Defensive medicine occurs when physicians order tests, procedures or consultations of doubtful clinical value in order to protect themselves from costly and frivolous malpractice suits. Doctors detest the very thought of being sued so they find every means possible to avoid litigation.
And that includes ordering numerous unnecessary and expensive tests and procedures.
While not all Georgia physicians practice defensive medicine, the overwhelming majority do. According to a recent survey conducted by Oppenheim Research, 82 percent of Georgia doctors say they perform unnecessary tests, procedures and referral consultations exclusively to avoid a medical malpractice claim.
A 2010 Gallup Poll of physicians found that one-in-four healthcare dollars is spent on defensive medicine. A great deal of money is “wasted” on the practice of defensive medicine. Last year, Georgians were subjected to $14 billion of unnecessary tests, procedures or consultations with little or no clinical or treatment value.
And who picks up that $14 billion defensive medicine tab? We all do.
The bulk of those costs are paid for by the business community and employers through health insurance plans. Another sizeable chunk of defensive medicine is paid for by Georgia taxpayers covering the cost of the state’s Medicaid patients. Also, as patients and consumers of healthcare, we all pay higher deductibles and copayments for the multitude of unnecessary tests, procedures and consultations from x-rays to blood work to MRIs and CT scans.
And, because healthcare costs continue to escalate — due in part to defensive medicine — all of our health insurance premiums are going up just to pay for defensive medicine. As a result, employers are shifting more the cost of health insurance onto employees.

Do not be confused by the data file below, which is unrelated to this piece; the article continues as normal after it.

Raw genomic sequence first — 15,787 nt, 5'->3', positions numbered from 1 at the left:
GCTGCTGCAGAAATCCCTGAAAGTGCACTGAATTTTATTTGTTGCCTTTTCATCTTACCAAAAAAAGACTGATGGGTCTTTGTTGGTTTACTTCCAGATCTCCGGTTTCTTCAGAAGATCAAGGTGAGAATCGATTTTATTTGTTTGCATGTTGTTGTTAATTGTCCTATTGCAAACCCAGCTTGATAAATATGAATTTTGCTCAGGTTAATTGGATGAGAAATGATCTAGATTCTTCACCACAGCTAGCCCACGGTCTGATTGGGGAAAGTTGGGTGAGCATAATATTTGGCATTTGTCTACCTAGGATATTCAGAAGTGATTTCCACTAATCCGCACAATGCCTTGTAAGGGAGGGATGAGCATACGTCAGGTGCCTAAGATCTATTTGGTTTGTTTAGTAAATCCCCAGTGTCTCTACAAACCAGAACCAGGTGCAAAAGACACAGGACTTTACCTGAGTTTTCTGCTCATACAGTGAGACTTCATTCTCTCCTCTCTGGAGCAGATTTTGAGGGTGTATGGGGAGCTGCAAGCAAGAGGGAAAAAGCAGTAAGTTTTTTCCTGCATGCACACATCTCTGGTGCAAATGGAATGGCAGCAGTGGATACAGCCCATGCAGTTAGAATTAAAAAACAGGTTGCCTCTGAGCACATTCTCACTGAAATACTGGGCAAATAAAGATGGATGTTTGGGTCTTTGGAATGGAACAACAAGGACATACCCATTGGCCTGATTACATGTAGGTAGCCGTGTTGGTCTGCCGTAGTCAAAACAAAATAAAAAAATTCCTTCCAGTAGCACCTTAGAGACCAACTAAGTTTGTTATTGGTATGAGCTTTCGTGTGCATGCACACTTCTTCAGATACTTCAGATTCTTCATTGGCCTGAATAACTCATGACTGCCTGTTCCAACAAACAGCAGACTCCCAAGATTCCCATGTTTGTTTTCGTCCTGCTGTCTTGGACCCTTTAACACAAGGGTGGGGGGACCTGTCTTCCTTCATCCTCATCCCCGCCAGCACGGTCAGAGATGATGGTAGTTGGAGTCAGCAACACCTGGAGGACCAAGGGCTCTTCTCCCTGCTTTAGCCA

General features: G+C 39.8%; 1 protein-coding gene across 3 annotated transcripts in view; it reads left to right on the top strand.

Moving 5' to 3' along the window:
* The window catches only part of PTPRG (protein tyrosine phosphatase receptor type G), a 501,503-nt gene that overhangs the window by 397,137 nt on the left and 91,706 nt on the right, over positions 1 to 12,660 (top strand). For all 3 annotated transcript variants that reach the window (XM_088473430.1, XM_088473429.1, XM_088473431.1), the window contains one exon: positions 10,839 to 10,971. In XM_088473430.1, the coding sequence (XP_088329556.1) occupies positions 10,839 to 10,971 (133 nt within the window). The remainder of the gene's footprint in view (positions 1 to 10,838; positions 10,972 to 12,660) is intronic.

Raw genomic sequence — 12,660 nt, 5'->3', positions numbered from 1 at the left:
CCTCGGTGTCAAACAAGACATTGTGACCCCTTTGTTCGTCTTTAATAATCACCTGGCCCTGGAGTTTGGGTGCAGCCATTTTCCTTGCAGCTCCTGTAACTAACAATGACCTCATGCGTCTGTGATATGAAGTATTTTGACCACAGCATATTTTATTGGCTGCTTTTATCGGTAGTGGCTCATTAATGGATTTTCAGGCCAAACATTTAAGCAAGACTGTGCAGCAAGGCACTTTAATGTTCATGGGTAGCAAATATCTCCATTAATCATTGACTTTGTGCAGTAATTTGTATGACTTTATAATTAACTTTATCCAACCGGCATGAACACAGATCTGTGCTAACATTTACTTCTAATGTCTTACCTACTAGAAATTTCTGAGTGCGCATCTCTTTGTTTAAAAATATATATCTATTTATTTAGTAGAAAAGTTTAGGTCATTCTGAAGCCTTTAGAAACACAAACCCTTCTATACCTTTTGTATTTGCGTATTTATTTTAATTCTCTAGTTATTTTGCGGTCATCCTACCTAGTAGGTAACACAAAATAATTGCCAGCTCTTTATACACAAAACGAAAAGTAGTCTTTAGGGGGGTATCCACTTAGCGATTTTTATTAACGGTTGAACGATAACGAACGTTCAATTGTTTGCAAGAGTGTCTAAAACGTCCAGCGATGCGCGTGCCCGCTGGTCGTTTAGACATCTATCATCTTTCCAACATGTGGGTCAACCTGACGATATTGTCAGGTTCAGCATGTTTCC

To put this into perspective, as a result of our current medical litigation system, every man, woman and child in Georgia is paying over $1,200 annually for unnecessary tests, procedures and consultations which have no clinical or treatment value.
Defensive medicine is a very costly consequence of our medical liability litigation system. But defensive medicine costs us more than in our wallets.
Georgians are also exposed to extra radiation due to unnecessary x-rays and CT scans. We are also being over medicated, over treated and over exposed. Oppenheim Research found that 74 percent of Georgia physicians said that defensive medicine “negatively impacts patient care.”
So, the current medical litigation system is driving up healthcare costs for employers, health plans, employees, patients and taxpayers. And, it is having a negative impact on patient care.
When our healthcare system gets to the point that it is causing perverse outcomes such as defensive medicine, it is time to get serious about bold change. It is time for a frank conversation about how we might transform the medical litigation system in order to improve healthcare costs while saving lives and saving money.